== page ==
Coordinates: 66°0′N 169°0′W / 66°N 169°W / 66; -169
The Bering Strait (Russian: Берингов пролив, Beringov proliv), known to natives as Imakpik, is a sea strait between Cape Dezhnev, Chukotka Autonomous Okrug, Russia, the easternmost point (169°43'W) of the Asian continent and Cape Prince of Wales, Alaska, USA, the westernmost point (168°05'W) of the North American continent, with latitude of about 65°40'N, slightly south of the polar circle. The present US-Russia boundary in the strait, agreed to only by the USA, is 168°58'37"W. The name of this sea is sometimes spelled Behring in older books.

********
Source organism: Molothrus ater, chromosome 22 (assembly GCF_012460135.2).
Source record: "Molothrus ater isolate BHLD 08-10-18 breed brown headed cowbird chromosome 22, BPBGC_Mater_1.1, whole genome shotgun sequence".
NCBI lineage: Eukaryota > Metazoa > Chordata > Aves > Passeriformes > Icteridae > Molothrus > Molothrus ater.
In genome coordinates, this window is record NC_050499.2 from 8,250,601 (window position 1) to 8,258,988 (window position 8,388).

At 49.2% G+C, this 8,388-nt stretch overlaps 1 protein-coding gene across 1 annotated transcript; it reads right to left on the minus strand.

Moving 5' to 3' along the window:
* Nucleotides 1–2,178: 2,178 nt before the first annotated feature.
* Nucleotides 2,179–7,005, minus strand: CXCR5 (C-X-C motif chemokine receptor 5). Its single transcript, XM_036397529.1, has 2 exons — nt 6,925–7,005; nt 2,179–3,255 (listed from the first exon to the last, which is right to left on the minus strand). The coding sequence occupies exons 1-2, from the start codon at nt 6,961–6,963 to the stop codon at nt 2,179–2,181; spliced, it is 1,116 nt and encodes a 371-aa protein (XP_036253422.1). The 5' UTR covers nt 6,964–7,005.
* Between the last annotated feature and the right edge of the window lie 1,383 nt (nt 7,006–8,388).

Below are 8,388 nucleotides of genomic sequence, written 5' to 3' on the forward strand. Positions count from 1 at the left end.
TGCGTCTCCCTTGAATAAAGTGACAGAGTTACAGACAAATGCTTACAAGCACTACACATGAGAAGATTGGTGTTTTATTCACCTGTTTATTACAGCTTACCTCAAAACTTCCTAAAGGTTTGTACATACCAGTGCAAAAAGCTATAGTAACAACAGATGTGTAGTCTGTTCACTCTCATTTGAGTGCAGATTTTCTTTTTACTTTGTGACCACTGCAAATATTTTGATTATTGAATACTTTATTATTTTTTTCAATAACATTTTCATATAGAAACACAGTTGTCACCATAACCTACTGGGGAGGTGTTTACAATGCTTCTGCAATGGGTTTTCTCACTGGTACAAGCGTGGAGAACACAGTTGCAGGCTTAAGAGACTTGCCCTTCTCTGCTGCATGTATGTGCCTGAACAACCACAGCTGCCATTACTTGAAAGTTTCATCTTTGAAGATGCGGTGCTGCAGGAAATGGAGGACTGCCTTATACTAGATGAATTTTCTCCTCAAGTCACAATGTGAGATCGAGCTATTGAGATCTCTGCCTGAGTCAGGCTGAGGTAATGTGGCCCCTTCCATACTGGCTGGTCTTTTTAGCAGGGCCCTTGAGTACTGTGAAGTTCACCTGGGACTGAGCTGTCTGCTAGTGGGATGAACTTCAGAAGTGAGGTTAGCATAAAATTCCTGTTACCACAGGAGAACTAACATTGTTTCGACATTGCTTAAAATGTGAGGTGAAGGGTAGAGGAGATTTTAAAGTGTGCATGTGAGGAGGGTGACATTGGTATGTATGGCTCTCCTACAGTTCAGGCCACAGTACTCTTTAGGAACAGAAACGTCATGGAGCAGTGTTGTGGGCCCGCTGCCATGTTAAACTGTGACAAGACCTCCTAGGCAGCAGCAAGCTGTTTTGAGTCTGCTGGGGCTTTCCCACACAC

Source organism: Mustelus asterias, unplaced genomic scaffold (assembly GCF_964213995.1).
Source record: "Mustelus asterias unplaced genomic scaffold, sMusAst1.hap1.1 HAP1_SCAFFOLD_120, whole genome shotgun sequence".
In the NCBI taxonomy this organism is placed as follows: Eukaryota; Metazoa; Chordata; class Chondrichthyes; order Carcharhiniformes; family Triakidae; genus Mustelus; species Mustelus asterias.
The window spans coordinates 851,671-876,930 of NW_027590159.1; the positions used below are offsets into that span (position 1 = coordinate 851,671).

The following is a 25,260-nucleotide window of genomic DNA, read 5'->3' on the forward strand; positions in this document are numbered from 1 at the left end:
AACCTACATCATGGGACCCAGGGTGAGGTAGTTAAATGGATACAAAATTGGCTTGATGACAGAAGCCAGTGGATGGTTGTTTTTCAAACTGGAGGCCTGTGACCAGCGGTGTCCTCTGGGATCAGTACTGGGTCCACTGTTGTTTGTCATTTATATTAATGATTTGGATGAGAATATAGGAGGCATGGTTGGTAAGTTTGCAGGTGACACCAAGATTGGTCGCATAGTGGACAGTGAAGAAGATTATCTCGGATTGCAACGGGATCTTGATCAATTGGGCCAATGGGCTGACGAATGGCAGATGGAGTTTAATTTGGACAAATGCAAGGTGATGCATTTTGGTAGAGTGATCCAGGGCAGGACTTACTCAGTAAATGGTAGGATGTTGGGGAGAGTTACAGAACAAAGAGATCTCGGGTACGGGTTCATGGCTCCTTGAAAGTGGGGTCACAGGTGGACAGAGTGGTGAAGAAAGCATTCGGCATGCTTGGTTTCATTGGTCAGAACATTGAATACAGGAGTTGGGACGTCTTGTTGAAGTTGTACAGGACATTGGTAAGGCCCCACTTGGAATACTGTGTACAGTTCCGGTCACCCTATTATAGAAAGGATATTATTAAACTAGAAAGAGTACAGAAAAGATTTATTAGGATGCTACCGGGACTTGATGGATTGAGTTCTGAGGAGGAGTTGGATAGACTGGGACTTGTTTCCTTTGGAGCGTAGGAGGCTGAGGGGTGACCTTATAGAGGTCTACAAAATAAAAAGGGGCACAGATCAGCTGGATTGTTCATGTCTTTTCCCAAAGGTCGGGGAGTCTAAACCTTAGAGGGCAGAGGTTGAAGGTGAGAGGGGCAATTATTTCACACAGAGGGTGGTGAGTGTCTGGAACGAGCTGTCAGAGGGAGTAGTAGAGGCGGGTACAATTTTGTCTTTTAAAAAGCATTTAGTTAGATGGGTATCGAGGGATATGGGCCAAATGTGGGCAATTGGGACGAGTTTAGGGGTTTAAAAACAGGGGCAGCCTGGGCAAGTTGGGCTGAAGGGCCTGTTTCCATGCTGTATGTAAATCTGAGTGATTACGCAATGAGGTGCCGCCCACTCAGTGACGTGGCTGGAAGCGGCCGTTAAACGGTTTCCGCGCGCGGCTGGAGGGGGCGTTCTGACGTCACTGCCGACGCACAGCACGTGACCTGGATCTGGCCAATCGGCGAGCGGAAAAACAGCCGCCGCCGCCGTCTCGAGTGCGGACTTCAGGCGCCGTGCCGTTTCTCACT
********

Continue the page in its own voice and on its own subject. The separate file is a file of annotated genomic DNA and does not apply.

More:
The Bering Strait has been the subject of scientific speculation that humans migrated from Asia to North America across a land bridge at a time when lower ocean levels–perhaps a result of glaciers locking up vast amounts of water–exposed a ridge beneath the ocean. This would have allowed humans to walk from Siberia to Alaska, thus populating North and South America (see History of the Americas).